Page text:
Here they met with a group of the Kings Justices. When the Londoners heard of this they met in the Guildhall and plotted how to ambush and kill the two bishops, loot the merchants, sent out scouting parties to report on the route of their journey; the plot came to fruition. He was accompanied by his elder brother Richard de Stapledon, a Justice of Assizes for the western circuit, who in trying to save him was dragged from his horse and murdered; this is said by Prince to have happened as he rode through the city gate of Cripplegate, when a cripple grasped one of the forelegs of Sir Richard's horse and by crossing it threw the horse and rider to the ground, whereupon Sir Richard was murdered by the mob. Sir Richard's elaborate monument with effigies survives in Exeter Cathedral, near to that of his brother the bishop; the bishop fled for safety into St Paul's Cathedral. However he found no safety there as a mob entered and dragged him out and proceeded to beat and wound him and dragged him to the Great Cross at Cheapside "where those sons of the devil most barborously murdered him" on 15 October 1326.
His head was chopped off and his body was thrown onto a dunghill "to be torn and devoured by dogs". Some of his supporters took away his body and re-buried it in the sand of the shoreline of the River Thames next to the bishop's palace, Exeter House, beyond Temple Bar on The Strand, which site was occupied by Essex House, the townhouse of the Earl of Essex during the reign of Queen Elizabeth I. About six months the Queen "reflecting how dishonourable a thing it was to suffer the corps of so great and good prelate to lie thus vilely buried" ordered his body to be disinterred and removed for burial in Exeter Cathedral, "there to be honoured with most magnificent exequies", which duly occurred on 28 March 1327. A lengthy epitaph in Latin verse was composed by John Hooker and was inscribed on a heavy wooden tablet erected in 1568 over his tomb at the expense of Bishop William Alleigh; this was still in place at the time of Prince. It was destroyed in 1805 by Bishop John Fisher, who erected in its place coronet-work in gilded stone.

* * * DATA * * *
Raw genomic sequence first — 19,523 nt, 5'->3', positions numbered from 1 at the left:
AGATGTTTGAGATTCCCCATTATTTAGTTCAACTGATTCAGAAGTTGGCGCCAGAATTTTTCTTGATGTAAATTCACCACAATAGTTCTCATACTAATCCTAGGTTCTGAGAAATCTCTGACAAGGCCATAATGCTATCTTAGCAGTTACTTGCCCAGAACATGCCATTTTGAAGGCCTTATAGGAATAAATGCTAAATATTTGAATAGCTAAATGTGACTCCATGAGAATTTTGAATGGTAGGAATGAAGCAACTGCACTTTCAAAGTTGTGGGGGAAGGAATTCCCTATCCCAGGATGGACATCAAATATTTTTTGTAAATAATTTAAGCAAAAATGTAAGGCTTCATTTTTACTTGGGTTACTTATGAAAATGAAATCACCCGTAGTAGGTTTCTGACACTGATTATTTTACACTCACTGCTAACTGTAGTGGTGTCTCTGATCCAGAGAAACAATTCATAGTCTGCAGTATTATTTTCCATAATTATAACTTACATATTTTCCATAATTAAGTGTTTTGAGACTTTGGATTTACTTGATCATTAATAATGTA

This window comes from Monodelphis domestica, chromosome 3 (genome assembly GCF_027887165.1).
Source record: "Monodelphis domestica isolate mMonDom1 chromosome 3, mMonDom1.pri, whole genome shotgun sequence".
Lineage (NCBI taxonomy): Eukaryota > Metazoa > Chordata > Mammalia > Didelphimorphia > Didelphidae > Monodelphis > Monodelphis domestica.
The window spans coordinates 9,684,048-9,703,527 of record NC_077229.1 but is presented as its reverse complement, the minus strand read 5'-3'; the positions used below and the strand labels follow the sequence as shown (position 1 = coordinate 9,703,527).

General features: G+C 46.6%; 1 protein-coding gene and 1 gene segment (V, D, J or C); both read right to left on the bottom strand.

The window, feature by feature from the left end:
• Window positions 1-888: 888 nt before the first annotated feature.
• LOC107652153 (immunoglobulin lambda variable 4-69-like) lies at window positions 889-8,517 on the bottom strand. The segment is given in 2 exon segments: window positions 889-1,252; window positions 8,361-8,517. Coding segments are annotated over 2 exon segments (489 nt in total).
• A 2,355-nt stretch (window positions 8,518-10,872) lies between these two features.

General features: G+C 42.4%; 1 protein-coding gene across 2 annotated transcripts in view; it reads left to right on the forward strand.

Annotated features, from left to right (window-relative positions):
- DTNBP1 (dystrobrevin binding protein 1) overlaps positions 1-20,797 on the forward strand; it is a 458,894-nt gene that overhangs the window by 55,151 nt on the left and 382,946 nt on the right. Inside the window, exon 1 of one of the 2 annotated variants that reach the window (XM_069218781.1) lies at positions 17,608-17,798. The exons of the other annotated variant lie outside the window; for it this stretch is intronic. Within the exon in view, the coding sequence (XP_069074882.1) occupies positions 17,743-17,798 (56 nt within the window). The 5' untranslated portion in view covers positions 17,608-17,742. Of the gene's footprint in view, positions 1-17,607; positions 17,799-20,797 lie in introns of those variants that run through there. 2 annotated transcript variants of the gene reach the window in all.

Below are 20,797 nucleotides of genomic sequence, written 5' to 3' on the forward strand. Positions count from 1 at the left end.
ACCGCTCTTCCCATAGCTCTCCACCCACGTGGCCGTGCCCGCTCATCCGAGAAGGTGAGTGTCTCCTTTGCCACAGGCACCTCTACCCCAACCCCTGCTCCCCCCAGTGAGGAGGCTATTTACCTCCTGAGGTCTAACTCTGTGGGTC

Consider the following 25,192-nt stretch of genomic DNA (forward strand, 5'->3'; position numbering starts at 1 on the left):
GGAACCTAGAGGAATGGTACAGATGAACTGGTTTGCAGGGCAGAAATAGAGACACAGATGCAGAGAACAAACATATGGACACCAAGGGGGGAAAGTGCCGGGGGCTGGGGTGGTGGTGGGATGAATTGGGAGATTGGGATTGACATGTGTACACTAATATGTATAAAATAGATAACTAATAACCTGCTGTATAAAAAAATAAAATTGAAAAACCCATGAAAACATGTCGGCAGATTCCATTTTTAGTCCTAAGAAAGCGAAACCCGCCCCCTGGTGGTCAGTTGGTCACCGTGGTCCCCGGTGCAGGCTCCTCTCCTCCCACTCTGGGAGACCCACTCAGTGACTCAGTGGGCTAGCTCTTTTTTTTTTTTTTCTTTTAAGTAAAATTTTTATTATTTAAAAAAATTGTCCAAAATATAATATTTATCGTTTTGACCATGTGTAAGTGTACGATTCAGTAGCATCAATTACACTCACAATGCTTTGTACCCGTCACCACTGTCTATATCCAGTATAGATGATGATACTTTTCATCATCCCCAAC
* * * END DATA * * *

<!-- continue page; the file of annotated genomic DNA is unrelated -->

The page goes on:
A shorter Latin eulogy inscribed on three white marble tablets survives attached to the north side of the monument. Stapledon's monument is located in Exeter Cathedral in the choir on the north side of the high altar, is the cathedral's most important 14th-century monument, it consists of a recumbent effigy within a gothic canopy all made of Beer stone. The colour scheme dates from an early 19th-century restoration since restored again; the effigy is shown in pontificalibus and holds in his left hand a crozier and in his right hand a book. On the outside of the tomb at his feet is shown a heraldic escutcheon bearing the bishop's arms. On the ceiling of the canopy, invisible to the casual observer, but looking down onto the bishop's effigy is a contemporary painting of Christ displaying his Five Holy Wounds. In 1733 the monument was repaired at the cost of Exeter College, his foundation, was re-painted with bright colours. In the summer of 1805 however at the direction of Bishop John Fisher the removal was effect
North Tawton is a small town in Devon, situated on the river Taw. It is administered by West Devon Council; the population of the electoral ward at the census 2011 was 2,026. Romans crossed the River Taw at what is now Newland Mill, a little outside the present town, established a succession of military camps there over the years; the Roman fort is believed to have had the name Nemetostatio, meaning "The road-station of the sacred groves", may have been located on the site of an ancient druidic sanctuary. It covered an area of 600 ft east-west by 390 ft, was located adjoining the Roman road between Isca Dumnoniorum and Okehampton. In addition, the site of a temporary marching camp has been identified half a mile to the north. By the time of the Domesday survey, there were six farm / manor holdings in what is now North Tawton Parish, including that of Tawton, the forerunner of the town we know today. St Peter's Church is first recorded in 1257. Only the tower of the present building dates from that time, with the rest being 14th and 15th century.